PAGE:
He had walked into the room late and sat down almost opposite her wearing the most awful dark brown jacket that Laura had ever seen in her life. He hadn’t even looked at her, but she had known straight away that everything had changed- she must have done because that moment was still etched on her brain. A flashbulb memory. Great bone structure, shiny straw blond hair in desperate need of a good cut, a careless way of throwing down his glasses on the table as he sat down, and no apology for being late. All things which had become very familiar, things that now only existed as the distant aftershock of an earthquake. Remnants of a life that were still waiting to be rebuilt, while she carried on searching among the rubble. There was a village in France somewhere which had been left just as it was, bombed out by the war, as a memorial. Her memories of Sam were like that. Somewhere that she could visit, wander round, pick up fragments and examine them, put them in her pocket and carry them around for a while before she placed them carefully back where she had found them. She could no longer remember the sound of his voice so they had become fragments of a grainy, black and white, silent film, emotions and gestures exaggerated by time and wishful thinking into something that never was.
Sam running ahead of her on a crowded street, arms and legs flailing in a manic dance of joy because she had bought him a doughnut, knowing that she would be mortified. He turns around and swirls an invisible lasso around his head.
People stare at her as they walk past wondering what is going on. She shrugs at them.
The voice spun her back into the present. After a last reluctant glance back she allowed herself to stay there. The supermarket cashier was staring at her.
She wasn’t of course. People who say that rarely are.
“Don’t forget to take your card.”
The girl at the checkout held out two receipts.
“You’ve saved seventeen pence on your next shop.”
Sam would have teased her about that. She took the pieces of paper, smiled broadly and walked away.
Sam busy and distracted. She spends several minutes just watching him read, enjoying the momentary thoughts playing across his face and the light shimmering in his hair. He glances up, puts his head on one side and says, “What?” She just smiles and says nothing. He smiles back.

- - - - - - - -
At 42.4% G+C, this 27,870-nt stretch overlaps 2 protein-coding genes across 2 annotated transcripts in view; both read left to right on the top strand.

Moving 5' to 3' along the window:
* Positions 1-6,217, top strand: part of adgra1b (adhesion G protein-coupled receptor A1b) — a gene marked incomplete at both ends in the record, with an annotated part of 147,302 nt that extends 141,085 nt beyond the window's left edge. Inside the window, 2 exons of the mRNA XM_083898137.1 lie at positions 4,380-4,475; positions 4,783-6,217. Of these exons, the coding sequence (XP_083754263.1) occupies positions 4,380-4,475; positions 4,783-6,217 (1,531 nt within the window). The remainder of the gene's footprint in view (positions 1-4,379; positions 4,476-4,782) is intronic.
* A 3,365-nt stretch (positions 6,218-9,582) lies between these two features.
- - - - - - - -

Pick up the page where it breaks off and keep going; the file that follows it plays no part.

At the fruit and veg stall on the market she picked up an avocado and turned it around in her hand, wondering if it were ripe, before putting it down again and buying russet apples instead. That was safer. You could never tell what was going on behind the hard green mottled skin of an avocado. Press it too much to try to find out and it would be spoiled.
The car lurches to a stop. She is a very bad driver. She didn’t know that until Sam sat in the passenger seat next to her.
“No worries. Kangaroo petrol.”
“You make me nervous.”
He smiles to himself as though that is a good thing.
There were things that she had only bought because Sam liked them, shops that she never went into now that he was gone. The high street had changed and she could pick out every change that had happened since he left, the new name over the newsagents, the grimy, shuttered face of what had been an over optimistic attempt at a music shop where she had once bought him a Ramones t shirt. A new bench had replaced the one where they used to sit to eat lunch. Any change was a betrayal. The map of her life had been drawn from that fixed point. A map of a time when her life was real and urgent, when things mattered more. What she had felt was real. It had to be.
Sam bending to pick up a two pence coin from the pavement and presenting it to her with a flourish.
“This is for you. Buy yourself something special with it.”
Going home to place it carefully in the small box where she kept her great grandmother’s broken wedding ring.
She would forget something. She always did. Just so long as she had the shopping that she needed for tonight. Enough to see her through into another day. Enough to get by.
Sam frowning at his pint of Theakstons in the corner of the pub that he was already describing as “ours”. A pub singer on the tiny stage with a single amp performing just for them in an almost empty room.
“I have a bit of a problem with commitment.”
She had heard the words and she had already known enough about him to understand that he was telling the truth, but you couldn’t really trust Sam. Strange that this hadn’t worried her. At least not then.
She turned to walk down the long, straight road that led home. The light was fading and the weather was closing in. Slowly the rain began to fall and the street lamps spun the raindrops into falling streaks of silver.
Sam’s face closed off, guarded.Her voice shouting.
“Please don’t go. I don’t want you to go.”
Sitting on the kitchen floor, back against one of the units, sobbing. The slam of a door. The sound of a taxi moving away in the dark. Silence.
When she came through the back door into the kitchen, John, the father of her children, the solid foundation on which she had built her new life, had already set the table. He was a good man and he would never let her down. That should matter more. She went up to him and kissed him gently on the cheek.
“Sorry- I’ve been ages. You hungry?”
“Tea won’t be long.”